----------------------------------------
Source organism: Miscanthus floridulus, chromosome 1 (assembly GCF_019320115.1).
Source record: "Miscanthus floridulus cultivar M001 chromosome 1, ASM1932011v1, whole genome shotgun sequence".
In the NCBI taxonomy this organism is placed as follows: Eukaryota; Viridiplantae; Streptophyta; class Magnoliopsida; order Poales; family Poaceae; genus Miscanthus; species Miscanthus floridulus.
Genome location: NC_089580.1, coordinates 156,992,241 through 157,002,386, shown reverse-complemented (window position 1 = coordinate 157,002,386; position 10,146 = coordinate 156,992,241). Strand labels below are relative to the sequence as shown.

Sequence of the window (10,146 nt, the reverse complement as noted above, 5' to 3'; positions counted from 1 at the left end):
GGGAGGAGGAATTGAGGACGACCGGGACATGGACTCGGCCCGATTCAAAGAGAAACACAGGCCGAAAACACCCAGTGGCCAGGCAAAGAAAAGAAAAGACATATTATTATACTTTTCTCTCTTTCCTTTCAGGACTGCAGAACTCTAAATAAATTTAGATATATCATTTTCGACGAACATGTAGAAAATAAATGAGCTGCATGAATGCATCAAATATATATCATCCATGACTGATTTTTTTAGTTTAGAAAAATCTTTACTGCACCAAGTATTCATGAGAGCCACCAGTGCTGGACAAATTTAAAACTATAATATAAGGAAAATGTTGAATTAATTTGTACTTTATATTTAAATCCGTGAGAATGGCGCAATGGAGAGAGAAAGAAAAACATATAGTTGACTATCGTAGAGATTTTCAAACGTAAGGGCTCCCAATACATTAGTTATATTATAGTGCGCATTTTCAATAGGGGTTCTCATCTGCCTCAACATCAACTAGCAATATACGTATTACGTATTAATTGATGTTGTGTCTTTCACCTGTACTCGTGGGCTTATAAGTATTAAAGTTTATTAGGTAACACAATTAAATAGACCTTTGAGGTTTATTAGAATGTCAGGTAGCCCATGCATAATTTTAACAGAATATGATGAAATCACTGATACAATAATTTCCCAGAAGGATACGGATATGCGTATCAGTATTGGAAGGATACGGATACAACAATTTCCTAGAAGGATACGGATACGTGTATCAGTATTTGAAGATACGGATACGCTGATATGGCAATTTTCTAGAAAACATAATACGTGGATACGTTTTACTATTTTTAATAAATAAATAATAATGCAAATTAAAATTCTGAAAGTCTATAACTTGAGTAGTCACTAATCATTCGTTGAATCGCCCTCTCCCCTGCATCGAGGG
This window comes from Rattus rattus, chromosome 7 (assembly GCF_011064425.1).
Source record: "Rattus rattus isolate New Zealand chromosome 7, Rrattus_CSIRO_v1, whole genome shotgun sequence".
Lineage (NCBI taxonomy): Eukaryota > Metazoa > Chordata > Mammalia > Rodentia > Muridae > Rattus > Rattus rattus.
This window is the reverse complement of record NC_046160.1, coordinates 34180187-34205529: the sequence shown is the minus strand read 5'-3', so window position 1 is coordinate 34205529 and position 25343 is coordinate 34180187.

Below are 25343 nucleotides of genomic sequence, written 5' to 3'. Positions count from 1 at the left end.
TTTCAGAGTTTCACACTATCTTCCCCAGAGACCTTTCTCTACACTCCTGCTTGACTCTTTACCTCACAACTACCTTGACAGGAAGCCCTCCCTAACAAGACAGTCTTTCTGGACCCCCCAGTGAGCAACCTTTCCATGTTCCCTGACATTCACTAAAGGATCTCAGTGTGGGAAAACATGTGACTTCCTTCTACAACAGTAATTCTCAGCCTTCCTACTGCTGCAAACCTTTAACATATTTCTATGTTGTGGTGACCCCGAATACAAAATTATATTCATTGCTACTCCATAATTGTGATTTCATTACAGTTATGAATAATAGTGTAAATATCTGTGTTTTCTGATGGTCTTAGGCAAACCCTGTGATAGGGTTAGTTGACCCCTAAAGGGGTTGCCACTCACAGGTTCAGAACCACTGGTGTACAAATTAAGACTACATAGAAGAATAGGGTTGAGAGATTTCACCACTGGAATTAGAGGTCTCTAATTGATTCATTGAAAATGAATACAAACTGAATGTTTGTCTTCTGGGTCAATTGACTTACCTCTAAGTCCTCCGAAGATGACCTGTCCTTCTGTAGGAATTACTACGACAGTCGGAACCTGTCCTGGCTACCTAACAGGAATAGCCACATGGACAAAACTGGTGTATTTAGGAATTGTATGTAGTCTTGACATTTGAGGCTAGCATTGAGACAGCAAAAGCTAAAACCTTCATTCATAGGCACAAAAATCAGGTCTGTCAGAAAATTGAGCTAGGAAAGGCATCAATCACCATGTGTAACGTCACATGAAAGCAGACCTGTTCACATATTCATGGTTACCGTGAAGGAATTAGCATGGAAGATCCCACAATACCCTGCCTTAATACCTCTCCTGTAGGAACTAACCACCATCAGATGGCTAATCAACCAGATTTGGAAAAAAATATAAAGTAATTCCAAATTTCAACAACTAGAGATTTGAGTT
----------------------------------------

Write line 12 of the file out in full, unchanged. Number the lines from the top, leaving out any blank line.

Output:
TTTCAGAGTTTCACACTATCTTCCCCAGAGACCTTTCTCTACACTCCTGCTTGACTCTTTACCTCACAACTACCTTGACAGGAAGCCCTCCCTAACAAGACAGTCTTTCTGGACCCCCCAGTGAGCAACCTTTCCATGTTCCCTGACATTCACTAAAGGATCTCAGTGTGGGAAAACATGTGACTTCCTTCTACAACAGTAATTCTCAGCCTTCCTACTGCTGCAAACCTTTAACATATTTCTATGTTGTGGTGACCCCGAATACAAAATTATATTCATTGCTACTCCATAATTGTGATTTCATTACAGTTATGAATAATAGTGTAAATATCTGTGTTTTCTGATGGTCTTAGGCAAACCCTGTGATAGGGTTAGTTGACCCCTAAAGGGGTTGCCACTCACAGGTTCAGAACCACTGGTGTACAAATTAAGACTACATAGAAGAATAGGGTTGAGAGATTTCACCACTGGAATTAGAGGTCTCTAATTGATTCATTGAAAATGAATACAAACTGAATGTTTGTCTTCTGGGTCAATTGACTTACCTCTAAGTCCTCCGAAGATGACCTGTCCTTCTGTAGGAATTACTACGACAGTCGGAACCTGTCCTGGCTACCTAACAGGAATAGCCACATGGACAAAACTGGTGTATTTAGGAATTGTATGTAGTCTTGACATTTGAGGCTAGCATTGAGACAGCAAAAGCTAAAACCTTCATTCATAGGCACAAAAATCAGGTCTGTCAGAAAATTGAGCTAGGAAAGGCATCAATCACCATGTGTAACGTCACATGAAAGCAGACCTGTTCACATATTCATGGTTACCGTGAAGGAATTAGCATGGAAGATCCCACAATACCCTGCCTTAATACCTCTCCTGTAGGAACTAACCACCATCAGATGGCTAATCAACCAGATTTGGAAAAAAATATAAAGTAATTCCAAATTTCAACAACTAGAGATTTGAGTT